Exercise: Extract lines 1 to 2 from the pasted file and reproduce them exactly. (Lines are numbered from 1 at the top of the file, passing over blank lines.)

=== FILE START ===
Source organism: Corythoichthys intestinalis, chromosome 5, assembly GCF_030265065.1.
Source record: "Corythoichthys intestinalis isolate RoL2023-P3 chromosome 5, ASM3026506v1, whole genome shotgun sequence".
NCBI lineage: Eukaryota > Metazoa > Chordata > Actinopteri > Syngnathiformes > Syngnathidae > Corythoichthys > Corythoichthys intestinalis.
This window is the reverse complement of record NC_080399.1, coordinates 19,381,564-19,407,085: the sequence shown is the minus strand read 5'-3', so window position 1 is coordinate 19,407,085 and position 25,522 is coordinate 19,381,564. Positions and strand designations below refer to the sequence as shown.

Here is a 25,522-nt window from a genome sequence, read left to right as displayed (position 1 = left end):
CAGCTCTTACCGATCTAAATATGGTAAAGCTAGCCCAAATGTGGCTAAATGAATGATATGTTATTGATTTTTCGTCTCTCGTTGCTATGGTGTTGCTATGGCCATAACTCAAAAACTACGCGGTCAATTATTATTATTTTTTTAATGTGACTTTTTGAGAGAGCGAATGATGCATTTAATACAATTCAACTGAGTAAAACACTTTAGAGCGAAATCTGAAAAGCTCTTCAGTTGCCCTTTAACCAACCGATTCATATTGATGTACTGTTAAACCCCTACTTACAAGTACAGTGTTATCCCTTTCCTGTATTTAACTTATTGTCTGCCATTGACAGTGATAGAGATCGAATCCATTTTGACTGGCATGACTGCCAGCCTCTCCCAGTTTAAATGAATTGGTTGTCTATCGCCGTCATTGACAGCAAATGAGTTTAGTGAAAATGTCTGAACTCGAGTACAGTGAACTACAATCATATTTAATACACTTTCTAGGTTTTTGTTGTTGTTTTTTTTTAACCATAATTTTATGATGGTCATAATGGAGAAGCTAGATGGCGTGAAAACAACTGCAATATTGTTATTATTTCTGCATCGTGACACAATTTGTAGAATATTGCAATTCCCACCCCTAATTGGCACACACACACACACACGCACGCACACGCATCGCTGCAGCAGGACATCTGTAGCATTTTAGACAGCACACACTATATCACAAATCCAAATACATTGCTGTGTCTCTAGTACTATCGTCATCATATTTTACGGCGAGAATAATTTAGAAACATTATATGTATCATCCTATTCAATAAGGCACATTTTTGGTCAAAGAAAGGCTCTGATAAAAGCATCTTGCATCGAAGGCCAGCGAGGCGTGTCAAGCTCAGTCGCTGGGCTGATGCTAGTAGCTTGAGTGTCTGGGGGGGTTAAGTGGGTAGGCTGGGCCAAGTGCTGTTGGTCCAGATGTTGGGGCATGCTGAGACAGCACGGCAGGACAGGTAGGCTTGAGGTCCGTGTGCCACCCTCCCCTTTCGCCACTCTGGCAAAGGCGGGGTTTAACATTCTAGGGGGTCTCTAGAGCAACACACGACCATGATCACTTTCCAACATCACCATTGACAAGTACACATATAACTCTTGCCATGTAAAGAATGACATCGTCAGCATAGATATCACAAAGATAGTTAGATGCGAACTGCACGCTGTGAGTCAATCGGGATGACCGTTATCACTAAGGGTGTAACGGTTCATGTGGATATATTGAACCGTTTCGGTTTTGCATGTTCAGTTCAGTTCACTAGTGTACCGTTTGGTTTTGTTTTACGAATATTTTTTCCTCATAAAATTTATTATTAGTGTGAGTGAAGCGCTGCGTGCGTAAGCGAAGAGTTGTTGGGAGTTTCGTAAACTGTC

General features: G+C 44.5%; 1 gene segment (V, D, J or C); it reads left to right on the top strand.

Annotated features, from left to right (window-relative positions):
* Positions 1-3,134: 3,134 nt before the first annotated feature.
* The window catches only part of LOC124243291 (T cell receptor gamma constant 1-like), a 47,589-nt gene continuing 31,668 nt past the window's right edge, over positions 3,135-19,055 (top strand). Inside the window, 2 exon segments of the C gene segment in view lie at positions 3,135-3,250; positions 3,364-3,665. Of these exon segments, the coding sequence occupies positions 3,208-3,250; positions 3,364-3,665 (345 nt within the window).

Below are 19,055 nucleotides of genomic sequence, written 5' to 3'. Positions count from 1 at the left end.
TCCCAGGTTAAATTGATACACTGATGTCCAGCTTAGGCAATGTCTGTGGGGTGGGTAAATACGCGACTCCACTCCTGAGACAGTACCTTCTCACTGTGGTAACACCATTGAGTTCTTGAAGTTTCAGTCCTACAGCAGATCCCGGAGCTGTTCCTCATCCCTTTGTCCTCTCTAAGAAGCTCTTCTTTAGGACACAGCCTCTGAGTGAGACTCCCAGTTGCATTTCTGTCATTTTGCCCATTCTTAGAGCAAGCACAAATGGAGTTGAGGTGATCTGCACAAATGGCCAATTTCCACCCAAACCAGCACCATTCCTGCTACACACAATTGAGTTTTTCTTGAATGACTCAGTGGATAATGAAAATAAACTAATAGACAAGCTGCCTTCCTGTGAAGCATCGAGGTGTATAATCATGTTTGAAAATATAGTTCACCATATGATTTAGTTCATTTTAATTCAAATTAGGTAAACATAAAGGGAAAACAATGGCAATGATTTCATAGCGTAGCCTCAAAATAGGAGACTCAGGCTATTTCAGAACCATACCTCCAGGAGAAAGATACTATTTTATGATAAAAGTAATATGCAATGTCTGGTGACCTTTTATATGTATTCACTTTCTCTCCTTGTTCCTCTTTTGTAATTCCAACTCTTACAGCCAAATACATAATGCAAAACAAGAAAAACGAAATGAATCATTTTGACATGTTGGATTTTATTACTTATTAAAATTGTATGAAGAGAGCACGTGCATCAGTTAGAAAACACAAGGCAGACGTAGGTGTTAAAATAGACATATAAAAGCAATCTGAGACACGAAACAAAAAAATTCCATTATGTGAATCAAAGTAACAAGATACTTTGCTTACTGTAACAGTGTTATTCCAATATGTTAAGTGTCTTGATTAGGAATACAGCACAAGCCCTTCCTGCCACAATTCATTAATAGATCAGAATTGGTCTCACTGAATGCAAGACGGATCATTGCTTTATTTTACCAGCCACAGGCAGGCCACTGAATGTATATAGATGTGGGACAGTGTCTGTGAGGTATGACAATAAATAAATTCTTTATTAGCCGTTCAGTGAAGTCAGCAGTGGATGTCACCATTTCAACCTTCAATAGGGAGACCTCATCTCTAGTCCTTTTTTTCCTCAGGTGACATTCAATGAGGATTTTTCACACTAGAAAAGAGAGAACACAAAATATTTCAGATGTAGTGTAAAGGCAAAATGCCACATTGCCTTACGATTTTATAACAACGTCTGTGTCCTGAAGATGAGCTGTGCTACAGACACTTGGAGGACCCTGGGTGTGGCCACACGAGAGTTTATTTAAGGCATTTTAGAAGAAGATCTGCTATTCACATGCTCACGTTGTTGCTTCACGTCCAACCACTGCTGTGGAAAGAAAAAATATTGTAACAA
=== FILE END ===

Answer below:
Source organism: Corythoichthys intestinalis, chromosome 5, assembly GCF_030265065.1.
Source record: "Corythoichthys intestinalis isolate RoL2023-P3 chromosome 5, ASM3026506v1, whole genome shotgun sequence".